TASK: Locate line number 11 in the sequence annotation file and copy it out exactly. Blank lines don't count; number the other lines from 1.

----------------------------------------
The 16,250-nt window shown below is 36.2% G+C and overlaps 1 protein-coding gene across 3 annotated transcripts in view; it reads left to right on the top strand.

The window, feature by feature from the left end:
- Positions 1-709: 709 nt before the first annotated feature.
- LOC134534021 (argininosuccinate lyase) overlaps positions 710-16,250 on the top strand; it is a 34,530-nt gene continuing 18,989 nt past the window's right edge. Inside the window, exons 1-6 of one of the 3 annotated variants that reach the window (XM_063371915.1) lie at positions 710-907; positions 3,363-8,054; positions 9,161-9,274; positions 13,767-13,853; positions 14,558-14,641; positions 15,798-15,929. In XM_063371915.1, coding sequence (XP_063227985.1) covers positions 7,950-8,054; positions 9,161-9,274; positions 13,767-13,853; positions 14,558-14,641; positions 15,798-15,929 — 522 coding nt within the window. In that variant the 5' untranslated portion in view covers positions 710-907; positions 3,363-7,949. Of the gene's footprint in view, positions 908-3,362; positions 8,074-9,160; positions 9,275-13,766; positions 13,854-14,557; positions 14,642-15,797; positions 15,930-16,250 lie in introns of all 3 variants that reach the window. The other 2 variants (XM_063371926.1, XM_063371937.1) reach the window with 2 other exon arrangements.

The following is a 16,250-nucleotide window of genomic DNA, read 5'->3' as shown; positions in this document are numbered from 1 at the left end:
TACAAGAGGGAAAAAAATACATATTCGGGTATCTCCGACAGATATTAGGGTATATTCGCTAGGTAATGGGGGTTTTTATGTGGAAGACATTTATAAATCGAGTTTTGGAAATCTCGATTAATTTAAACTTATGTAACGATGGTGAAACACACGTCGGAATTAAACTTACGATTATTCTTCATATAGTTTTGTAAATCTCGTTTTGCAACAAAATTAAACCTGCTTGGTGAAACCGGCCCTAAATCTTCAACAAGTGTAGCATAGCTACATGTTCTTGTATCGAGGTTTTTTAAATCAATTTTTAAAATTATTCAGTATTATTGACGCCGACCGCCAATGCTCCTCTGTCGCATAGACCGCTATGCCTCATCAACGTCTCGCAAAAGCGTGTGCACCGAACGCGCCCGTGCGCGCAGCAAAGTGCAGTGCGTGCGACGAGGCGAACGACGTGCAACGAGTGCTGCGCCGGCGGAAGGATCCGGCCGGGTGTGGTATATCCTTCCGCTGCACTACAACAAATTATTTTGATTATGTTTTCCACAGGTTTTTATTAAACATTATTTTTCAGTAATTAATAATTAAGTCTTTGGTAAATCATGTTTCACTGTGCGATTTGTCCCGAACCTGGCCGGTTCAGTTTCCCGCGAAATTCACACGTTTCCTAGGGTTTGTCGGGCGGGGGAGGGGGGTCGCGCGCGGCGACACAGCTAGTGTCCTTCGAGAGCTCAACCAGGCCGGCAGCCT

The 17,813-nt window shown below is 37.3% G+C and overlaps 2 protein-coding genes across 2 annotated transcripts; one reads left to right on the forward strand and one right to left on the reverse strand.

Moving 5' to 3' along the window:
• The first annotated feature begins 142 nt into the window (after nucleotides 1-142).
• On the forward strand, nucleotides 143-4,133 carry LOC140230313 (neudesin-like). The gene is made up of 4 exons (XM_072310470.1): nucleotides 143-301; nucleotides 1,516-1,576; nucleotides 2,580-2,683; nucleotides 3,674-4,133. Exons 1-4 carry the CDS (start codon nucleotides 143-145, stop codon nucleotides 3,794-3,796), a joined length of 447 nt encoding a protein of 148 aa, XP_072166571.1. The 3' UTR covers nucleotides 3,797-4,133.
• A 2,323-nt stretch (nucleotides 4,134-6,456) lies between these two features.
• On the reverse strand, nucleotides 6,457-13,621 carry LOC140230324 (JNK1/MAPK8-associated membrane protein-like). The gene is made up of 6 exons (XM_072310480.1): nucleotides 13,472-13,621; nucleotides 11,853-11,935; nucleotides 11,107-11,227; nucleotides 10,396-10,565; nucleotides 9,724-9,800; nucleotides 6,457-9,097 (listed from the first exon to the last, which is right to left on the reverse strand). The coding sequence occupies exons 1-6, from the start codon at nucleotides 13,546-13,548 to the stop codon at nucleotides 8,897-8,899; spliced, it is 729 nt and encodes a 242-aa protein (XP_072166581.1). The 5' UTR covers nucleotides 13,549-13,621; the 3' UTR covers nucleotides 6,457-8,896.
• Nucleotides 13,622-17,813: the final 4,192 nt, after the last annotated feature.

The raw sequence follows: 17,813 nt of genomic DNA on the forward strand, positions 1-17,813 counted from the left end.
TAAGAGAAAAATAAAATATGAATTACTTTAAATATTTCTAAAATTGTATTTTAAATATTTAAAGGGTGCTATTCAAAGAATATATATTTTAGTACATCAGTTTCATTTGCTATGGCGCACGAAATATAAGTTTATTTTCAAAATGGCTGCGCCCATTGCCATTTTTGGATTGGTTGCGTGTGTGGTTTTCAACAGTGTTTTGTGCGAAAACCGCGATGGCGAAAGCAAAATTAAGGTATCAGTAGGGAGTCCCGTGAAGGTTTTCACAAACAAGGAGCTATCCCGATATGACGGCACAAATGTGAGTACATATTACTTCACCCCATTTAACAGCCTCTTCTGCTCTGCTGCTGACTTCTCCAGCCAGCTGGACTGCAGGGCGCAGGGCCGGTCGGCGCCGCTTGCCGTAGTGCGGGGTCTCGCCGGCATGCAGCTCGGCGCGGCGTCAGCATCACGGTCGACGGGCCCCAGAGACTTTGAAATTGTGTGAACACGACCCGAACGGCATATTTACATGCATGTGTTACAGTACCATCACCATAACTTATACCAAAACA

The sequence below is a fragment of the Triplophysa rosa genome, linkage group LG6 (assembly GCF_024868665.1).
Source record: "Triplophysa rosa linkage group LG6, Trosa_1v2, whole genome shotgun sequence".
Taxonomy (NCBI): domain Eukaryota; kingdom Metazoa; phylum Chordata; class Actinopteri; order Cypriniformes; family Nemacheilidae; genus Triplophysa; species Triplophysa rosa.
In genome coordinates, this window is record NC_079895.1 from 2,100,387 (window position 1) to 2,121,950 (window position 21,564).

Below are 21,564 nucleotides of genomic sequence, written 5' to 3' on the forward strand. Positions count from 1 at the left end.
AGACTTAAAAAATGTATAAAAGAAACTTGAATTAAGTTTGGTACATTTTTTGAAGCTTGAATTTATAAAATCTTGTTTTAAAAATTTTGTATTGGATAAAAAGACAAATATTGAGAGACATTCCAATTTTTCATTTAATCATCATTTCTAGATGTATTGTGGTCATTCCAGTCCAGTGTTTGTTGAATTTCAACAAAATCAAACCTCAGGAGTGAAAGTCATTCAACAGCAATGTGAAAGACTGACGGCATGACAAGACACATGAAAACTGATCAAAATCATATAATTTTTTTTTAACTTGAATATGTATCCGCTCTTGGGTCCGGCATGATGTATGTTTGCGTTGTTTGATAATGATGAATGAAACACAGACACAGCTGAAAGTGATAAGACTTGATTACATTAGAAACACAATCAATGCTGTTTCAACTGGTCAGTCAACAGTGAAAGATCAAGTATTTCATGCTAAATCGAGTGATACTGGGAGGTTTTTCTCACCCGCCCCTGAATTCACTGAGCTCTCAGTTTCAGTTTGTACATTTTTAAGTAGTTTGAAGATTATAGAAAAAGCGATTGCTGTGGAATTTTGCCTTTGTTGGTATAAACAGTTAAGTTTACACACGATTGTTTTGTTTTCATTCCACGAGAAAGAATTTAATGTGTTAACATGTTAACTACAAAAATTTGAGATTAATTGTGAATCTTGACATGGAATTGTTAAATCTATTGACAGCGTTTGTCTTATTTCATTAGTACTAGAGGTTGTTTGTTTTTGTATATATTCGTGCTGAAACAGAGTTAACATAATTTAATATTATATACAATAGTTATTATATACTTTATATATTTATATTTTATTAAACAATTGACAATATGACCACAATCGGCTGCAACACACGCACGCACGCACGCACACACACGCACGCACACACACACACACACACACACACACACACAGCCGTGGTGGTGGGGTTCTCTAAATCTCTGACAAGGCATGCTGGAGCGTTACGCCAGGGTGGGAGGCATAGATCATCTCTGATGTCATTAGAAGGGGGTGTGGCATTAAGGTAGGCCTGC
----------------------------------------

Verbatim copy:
• A 2,323-nt stretch (nucleotides 4,134-6,456) lies between these two features.